Welcome Home, Roy Halladay
It’s the homecoming that’s been two years in the making. Today, Roy Halladay will finally return to the place where it all began for him – Toronto.
We all remember Halladay’s homecoming was supposed to take place last season, but of course the G20 Summit took precedence and judging by what happened in Toronto, I’m kind of glad they did move that series to Philly.
Absence really must make the heart grow fonder, because in a way I think that homecoming delay is going to make today’s game all that more special. That extra time may have helped healed any wounds from Doc’s initial departure.
Since his time in Toronto, we’ve watched Roy Halladay enjoy a great deal of success with his new club by winning a Cy Young Award, throwing a perfect game, a no-hitter in the playoffs, and coming just short of going to the World Series for the first time.
Philadelphia Phillies fans may have been surprised how a pitcher of Doc’s calibre flew under the radar for so many years in Toronto, but I think we all knew Doc was going to destroy the National League. All Halladay needed to do was go to a winning team to really show the world what he could do.
Even as I type this blog post, I’m torn whether to wear my shirt donning the name of the former face of the Blue Jays franchise, Roy Halladay, or to wear my shirt with the new face of the franchise, Jose Bautista.
In the end, I’ll probably end of wearing the Roy Halladay shirt purely out of respect and admiration. After Roy Halladay was traded, Ricky Romero reiterated that “he’s our enemy now“, and even though Doc will be pitching for the opposition, it will be extremely difficult to root against him today.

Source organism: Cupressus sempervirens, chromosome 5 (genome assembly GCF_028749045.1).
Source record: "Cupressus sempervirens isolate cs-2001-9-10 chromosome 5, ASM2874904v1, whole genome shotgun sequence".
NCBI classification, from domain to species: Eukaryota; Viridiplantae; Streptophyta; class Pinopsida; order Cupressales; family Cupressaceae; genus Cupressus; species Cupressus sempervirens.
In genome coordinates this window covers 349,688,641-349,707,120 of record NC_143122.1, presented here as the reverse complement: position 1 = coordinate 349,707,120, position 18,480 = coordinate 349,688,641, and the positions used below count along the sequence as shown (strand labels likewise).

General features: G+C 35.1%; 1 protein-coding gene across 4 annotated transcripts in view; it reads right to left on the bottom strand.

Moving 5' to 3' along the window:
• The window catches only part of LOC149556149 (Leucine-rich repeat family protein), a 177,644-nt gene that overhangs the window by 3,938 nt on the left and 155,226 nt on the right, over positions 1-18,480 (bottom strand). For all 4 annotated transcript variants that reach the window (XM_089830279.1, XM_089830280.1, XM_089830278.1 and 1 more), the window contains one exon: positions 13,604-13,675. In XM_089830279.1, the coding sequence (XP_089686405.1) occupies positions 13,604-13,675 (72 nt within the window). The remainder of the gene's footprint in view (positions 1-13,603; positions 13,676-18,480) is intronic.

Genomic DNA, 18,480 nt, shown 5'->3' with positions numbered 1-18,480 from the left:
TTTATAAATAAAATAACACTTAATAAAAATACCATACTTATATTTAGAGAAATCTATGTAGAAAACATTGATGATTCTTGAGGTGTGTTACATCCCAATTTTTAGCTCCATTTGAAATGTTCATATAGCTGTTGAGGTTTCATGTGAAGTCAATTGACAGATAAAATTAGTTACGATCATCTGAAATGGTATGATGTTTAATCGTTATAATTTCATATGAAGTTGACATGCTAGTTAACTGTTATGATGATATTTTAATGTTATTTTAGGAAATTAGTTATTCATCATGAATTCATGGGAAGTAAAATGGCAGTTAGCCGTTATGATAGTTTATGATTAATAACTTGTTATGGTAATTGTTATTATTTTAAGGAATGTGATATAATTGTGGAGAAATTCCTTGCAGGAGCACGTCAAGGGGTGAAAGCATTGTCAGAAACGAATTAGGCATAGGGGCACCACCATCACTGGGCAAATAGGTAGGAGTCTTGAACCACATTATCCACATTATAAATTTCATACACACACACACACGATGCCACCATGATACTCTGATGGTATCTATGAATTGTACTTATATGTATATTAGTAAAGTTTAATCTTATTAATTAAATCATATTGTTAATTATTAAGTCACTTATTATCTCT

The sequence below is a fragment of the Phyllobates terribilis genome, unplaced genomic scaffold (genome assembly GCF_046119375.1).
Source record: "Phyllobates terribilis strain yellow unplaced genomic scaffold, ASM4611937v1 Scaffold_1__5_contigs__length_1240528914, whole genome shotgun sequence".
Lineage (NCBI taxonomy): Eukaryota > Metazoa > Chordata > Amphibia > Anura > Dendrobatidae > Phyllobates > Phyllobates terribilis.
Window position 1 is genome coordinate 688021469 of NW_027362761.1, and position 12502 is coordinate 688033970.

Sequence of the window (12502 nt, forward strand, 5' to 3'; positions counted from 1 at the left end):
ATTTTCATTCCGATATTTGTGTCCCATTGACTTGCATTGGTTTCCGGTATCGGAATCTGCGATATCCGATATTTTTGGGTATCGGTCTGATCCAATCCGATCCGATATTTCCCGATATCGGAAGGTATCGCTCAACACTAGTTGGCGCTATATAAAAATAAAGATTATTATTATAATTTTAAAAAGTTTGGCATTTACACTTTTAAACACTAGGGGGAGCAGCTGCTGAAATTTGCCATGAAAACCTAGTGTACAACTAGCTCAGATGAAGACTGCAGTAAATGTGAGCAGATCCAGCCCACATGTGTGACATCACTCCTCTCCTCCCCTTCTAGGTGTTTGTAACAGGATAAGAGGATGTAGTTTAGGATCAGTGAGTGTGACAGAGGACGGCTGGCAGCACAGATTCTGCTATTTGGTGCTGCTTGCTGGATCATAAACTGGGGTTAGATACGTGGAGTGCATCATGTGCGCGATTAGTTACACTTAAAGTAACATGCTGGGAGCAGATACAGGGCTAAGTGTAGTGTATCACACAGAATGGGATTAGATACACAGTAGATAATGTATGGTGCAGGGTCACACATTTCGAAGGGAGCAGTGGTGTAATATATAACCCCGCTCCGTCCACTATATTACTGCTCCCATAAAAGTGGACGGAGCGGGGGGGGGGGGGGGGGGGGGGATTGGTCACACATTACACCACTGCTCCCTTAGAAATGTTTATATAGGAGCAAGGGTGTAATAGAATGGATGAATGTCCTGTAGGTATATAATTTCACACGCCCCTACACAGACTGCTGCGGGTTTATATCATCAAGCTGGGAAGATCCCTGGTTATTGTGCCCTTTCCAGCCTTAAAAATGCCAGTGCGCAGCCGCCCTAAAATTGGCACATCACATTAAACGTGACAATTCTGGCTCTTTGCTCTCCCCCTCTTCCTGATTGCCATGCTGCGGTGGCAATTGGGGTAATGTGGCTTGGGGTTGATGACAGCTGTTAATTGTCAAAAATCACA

As has been demonstrated in past years, some Blue Jays fans might have a tendency to boo any former Blue Jay player when they come to town. However, every single person at the Rogers Centre better be on their feet to show their respect for Roy Halladay when he takes the field.
It’s crazy to think it’s been almost a season and a half since Doc last sported a Blue Jays uniform, and every day my quasi-creepy Roy Halladay shrine reminds me of his time spent in Toronto.
During the summer of 2009 with trade winds swirling stronger than ever before, every Roy Halladay start was dubbed “what could be his last start as a Blue Jay”. At the time, maybe it didn’t quite sink in that each pitch Halladay would throwing would eventually lead to his last as a Blue Jay.
After numerous goodbyes, it was finally time to let go of Roy Halladay. It wasn’t easy to say the least, but it was necessary for both the team and Doc. Halladay wanted a chance to do what he had strived to achieve for 12 seasons, and that’s win.
Ordinarily when a player asks for a trade, that immediately gives them a label as being selfish or greedy. When Roy Halladay asked for a trade though, there was not an ounce of resentment towards the man who gave his all the Blue Jays.
Occasionally we might tend to forget that baseball is just a game, and sometimes the battle lines drawn may overpower the human emotion that’s attached to the game of baseball. Doc may be the enemy today, but for 12 years he was a hero for the city of Toronto, the Blue Jays, and Canada as a whole.
At the end of the day, it’s a competition … but when you spend as much time as was invested in following one particular player like Roy Halladay, you can’t help but feel like part of your baseball identity lies with him. At least for me, anyway.